Fish juice cubes? Just one method of keeping animals cool in hot weather

Cathy Bayer

Fish juice ice, mud wallows and a close shave. Domestic pets aren’t the only ones that need extra attention in the summer.

Animals at the Peoria Zoo at Glen Oak Park and Wildlife Prairie State Park in Edwards also have some extra help keeping cool.

Some zoo animals are given ice blocks with lemon in it to lick or rub up against to cool down.

The tigers get ice blocks made of fish juice, or even frozen fish. They also get a larger pool of water in their habitat. On extra hot days, the tigers will go for a swim, exposing only their heads in the pool.

Every animal has a water source, but for the summer’s hot months, the source usually expands, said Tammy Schmidt, curator of animals at the zoo. Tortoises and tigers are sometimes given sprinklers for extra water.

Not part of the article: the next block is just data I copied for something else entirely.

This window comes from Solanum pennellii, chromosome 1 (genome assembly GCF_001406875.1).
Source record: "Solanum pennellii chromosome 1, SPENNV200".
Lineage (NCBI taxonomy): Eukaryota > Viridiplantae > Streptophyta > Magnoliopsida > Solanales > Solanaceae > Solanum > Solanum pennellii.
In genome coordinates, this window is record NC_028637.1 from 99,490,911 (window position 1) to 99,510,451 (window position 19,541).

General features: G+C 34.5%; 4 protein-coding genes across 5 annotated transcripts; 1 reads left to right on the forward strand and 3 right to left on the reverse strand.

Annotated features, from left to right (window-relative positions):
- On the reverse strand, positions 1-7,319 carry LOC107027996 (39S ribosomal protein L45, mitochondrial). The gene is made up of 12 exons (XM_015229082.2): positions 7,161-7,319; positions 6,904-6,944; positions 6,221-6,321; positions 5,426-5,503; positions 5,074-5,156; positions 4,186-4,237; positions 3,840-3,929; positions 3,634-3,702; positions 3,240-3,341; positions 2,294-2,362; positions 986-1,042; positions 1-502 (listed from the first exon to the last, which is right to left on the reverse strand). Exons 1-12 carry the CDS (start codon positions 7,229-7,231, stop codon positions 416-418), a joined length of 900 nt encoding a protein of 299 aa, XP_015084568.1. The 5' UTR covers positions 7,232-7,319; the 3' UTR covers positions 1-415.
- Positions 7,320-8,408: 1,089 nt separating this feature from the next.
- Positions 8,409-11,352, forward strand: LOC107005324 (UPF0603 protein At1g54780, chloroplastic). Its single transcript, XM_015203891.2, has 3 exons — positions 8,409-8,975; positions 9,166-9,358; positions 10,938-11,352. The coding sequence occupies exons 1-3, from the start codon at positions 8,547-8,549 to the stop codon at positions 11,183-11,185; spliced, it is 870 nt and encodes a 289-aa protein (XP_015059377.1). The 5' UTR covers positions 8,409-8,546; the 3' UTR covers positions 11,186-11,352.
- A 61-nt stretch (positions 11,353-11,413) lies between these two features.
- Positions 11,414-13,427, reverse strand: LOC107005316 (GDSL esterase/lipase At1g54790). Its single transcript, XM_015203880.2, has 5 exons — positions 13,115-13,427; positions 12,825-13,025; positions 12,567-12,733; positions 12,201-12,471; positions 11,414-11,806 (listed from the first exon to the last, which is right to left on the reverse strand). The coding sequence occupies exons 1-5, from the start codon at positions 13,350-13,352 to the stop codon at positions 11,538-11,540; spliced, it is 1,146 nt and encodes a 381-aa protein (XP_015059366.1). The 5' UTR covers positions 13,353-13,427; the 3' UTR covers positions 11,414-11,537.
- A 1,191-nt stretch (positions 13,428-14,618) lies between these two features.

Most animals also have a house or barn, and all have a source of shade. Some are given less bedding so less heat is trapped in their habitat.

The llama and sheep have been shaved, and usually get their summer haircut between June and July.

"Though they do shed, this helps," Schmidt said.

All animals have an access to an ample amount of shade at the wildlife park, said Nancy Ream, animal curator.

Each animal also has access to fresh water, most by an automatic refill, year round.

In the summer, birds are hosed with a mist of cool water and also given shade cloths.

The park also puts up fly traps, which park workers try to conceal from the public.

"When they start to get filled, they’re pretty smelly," Ream said.

They’re there to help keep flies away from the animals’ food, but benefit the public, too, Ream said.

Both kinds of turtles at the zoo get puddles of mud to bathe in. They’ll start out occasionally dipping in the mud wallow, but by the end of the day will be covered in mud.

"It sounds gross, but it works," Schmidt said.

Cathy Bayer can be reached at 686-3196 or